One of the most difficult things we face as communicators is how to prove the value of our work. The value of much that we do is subjective; it is not measurable, or at least not easily measurable. However, experience shows that more is measurable than may first appear to be the case.
A vital action for measuring the value of communication is to plan ahead to measure the results of comms activities. All too often, comms pros merely jump in and measure inputs or outputs rather than outcomes (results), which are much more important.
For instance, most PR campaigns measure media coverage – the extent, the tone and the reach. However, this is somewhat pointless because actions like churning out media releases or gaining publicity don’t necessarily mean the target audience will respond favorably. We are merely measuring inputs (distributing information to the news media) or outputs (the ensuing publicity). All this activity only measures whether journalists like what we say; it gives us no direct idea of any change of behavior by our end audience, who are our target. We have to infer this and bluster to our senior managers or client.
Same with social media. Big numbers of ‘likes’ and lots of visitors are rather meaningless in themselves.
On the other hand, some thought in the planning stage can make the calculation of value much easier. Basically we should look at measuring how much communication has changed the tangible behavior of our target audience such as customers, investors or employees – and then compare the results against the costs.
Start by checking the position at the start of the campaign. This is important, but unfortunately many people fail to do this. We should check the total financial value over a given period of the factor we are trying to change, for instance the dollar value of sales of the product or service in question, the productivity of relevant employees, the current share price or cost of accidents, etc.
Then we start the communication activity while keeping as many other variables stable – at the position they were at the start of the campaign. For example, measurement of publicity activities is destroyed if advertising takes place at the same time. It then becomes too difficult to separate and measure the impact of our PR activity.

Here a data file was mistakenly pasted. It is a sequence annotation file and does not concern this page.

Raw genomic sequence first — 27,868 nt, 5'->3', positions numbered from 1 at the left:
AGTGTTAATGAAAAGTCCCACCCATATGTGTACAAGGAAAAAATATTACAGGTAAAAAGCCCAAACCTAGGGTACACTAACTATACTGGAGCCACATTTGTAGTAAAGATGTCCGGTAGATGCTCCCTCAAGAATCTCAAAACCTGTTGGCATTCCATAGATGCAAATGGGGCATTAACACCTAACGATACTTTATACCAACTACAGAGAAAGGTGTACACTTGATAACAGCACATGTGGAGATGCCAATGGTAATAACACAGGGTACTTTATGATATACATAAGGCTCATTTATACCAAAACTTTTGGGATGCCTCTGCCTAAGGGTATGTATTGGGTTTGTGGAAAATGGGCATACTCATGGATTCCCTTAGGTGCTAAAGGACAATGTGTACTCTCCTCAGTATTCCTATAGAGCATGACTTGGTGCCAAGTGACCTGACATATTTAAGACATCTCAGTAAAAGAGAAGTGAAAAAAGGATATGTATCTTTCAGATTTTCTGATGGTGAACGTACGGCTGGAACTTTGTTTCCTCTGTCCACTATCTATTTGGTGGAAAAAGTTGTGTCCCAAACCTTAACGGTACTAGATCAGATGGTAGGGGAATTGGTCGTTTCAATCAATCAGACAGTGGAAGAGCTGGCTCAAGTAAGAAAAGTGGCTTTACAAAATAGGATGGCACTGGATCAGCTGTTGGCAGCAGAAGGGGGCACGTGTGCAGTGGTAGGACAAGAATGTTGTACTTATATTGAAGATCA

When you finish communicating, measure the total financial value of new sales, increase in share price, improved activity, reduced accidents, etc, that have resulted from your work.
Decide how much of that improvement you can justify to senior management. For example, to be conservative you might decide that you can attribute a minimum of 75% of the improvement directly to the communication efforts.
Then divide the dollar value of the improvement by the cost of communication for the period of time in question. You can impute PR staff time (and therefore salary costs) plus other costs such as equipment, materials, and external services.
The result is an approximation of your ROI.
The brief: major new product ready for launch.
Activity: Only PR should be used to launch the item. Media release distributed to promote new product, plus promotion in company website and Facebook, Instagram page etc show a special toll-free number set up for the launch (this won’t be used in most media coverage, but is still useful). Switchboard operators can be instructed to record every enquiry for the new product. Ads and direct mail etc can be used, say, a week later for product launch, but use different phone numbers, web page etc.
Outcome: Number of phone calls to toll-free number can be measured; switchboard operators record calls for product before ad campaign starts.
You can calculate ROI along similar lines to this:
1000 – Number of calls in week of PR effort before ads start
20% – The proportion of calls that become sales
800 – Estimated number of sales from PR in first week
x $200 – Annual profit per sale of each item of product
$160,000 – Annual profit from the week of publicity
$10,000 – Salary of PR person for, say, 1 month, + cost of distributing release etc
ROI = 1600%
(Notice the very conservative amount of time provided for the PR person’s role. The actual cost would have been much less.)
A hefty return, indeed!
Other similar situations can be calculated by using a little thought, especially in surveying the end audience on the extent to which they acted in response to the PR activity:
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